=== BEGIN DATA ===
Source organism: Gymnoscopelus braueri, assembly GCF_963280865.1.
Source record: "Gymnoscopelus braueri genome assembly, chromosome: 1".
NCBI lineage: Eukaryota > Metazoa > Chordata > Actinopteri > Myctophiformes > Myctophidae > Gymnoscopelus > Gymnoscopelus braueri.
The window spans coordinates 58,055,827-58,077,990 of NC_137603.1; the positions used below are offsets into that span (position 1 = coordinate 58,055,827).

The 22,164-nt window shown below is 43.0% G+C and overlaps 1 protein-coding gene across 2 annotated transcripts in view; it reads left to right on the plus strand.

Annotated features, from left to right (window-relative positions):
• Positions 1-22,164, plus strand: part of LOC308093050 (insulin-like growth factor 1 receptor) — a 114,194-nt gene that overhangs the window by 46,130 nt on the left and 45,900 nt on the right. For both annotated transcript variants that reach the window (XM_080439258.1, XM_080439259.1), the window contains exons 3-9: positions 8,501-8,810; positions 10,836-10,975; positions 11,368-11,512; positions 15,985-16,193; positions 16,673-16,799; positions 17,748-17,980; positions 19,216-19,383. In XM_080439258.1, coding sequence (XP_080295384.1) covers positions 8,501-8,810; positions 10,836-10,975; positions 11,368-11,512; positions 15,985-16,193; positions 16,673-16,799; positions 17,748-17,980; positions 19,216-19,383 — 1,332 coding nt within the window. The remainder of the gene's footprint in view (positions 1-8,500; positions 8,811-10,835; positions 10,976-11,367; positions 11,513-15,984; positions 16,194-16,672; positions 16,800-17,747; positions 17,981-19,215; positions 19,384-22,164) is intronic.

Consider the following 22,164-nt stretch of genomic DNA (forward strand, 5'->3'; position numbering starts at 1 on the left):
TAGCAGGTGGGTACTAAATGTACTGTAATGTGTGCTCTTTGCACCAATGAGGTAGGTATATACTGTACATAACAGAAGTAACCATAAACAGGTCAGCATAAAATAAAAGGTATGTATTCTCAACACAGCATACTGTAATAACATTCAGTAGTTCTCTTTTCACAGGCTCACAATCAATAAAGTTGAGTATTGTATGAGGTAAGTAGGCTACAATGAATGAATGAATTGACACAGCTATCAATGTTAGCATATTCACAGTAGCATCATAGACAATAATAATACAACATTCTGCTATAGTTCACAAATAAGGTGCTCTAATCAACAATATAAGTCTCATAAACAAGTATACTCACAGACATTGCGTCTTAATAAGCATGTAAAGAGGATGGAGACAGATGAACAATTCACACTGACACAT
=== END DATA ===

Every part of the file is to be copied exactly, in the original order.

Source organism: Gymnoscopelus braueri, assembly GCF_963280865.1.
Source record: "Gymnoscopelus braueri genome assembly, chromosome: 1".
NCBI lineage: Eukaryota > Metazoa > Chordata > Actinopteri > Myctophiformes > Myctophidae > Gymnoscopelus > Gymnoscopelus braueri.
The window spans coordinates 58,055,827-58,077,990 of NC_137603.1; the positions used below are offsets into that span (position 1 = coordinate 58,055,827).

The 22,164-nt window shown below is 43.0% G+C and overlaps 1 protein-coding gene across 2 annotated transcripts in view; it reads left to right on the plus strand.

Annotated features, from left to right (window-relative positions):
• Positions 1-22,164, plus strand: part of LOC308093050 (insulin-like growth factor 1 receptor) — a 114,194-nt gene that overhangs the window by 46,130 nt on the left and 45,900 nt on the right. For both annotated transcript variants that reach the window (XM_080439258.1, XM_080439259.1), the window contains exons 3-9: positions 8,501-8,810; positions 10,836-10,975; positions 11,368-11,512; positions 15,985-16,193; positions 16,673-16,799; positions 17,748-17,980; positions 19,216-19,383. In XM_080439258.1, coding sequence (XP_080295384.1) covers positions 8,501-8,810; positions 10,836-10,975; positions 11,368-11,512; positions 15,985-16,193; positions 16,673-16,799; positions 17,748-17,980; positions 19,216-19,383 — 1,332 coding nt within the window. The remainder of the gene's footprint in view (positions 1-8,500; positions 8,811-10,835; positions 10,976-11,367; positions 11,513-15,984; positions 16,194-16,672; positions 16,800-17,747; positions 17,981-19,215; positions 19,384-22,164) is intronic.

Consider the following 22,164-nt stretch of genomic DNA (forward strand, 5'->3'; position numbering starts at 1 on the left):
TAGCAGGTGGGTACTAAATGTACTGTAATGTGTGCTCTTTGCACCAATGAGGTAGGTATATACTGTACATAACAGAAGTAACCATAAACAGGTCAGCATAAAATAAAAGGTATGTATTCTCAACACAGCATACTGTAATAACATTCAGTAGTTCTCTTTTCACAGGCTCACAATCAATAAAGTTGAGTATTGTATGAGGTAAGTAGGCTACAATGAATGAATGAATTGACACAGCTATCAATGTTAGCATATTCACAGTAGCATCATAGACAATAATAATACAACATTCTGCTATAGTTCACAAATAAGGTGCTCTAATCAACAATATAAGTCTCATAAACAAGTATACTCACAGACATTGCGTCTTAATAAGCATGTAAAGAGGATGGAGACAGATGAACAATTCACACTGACACAT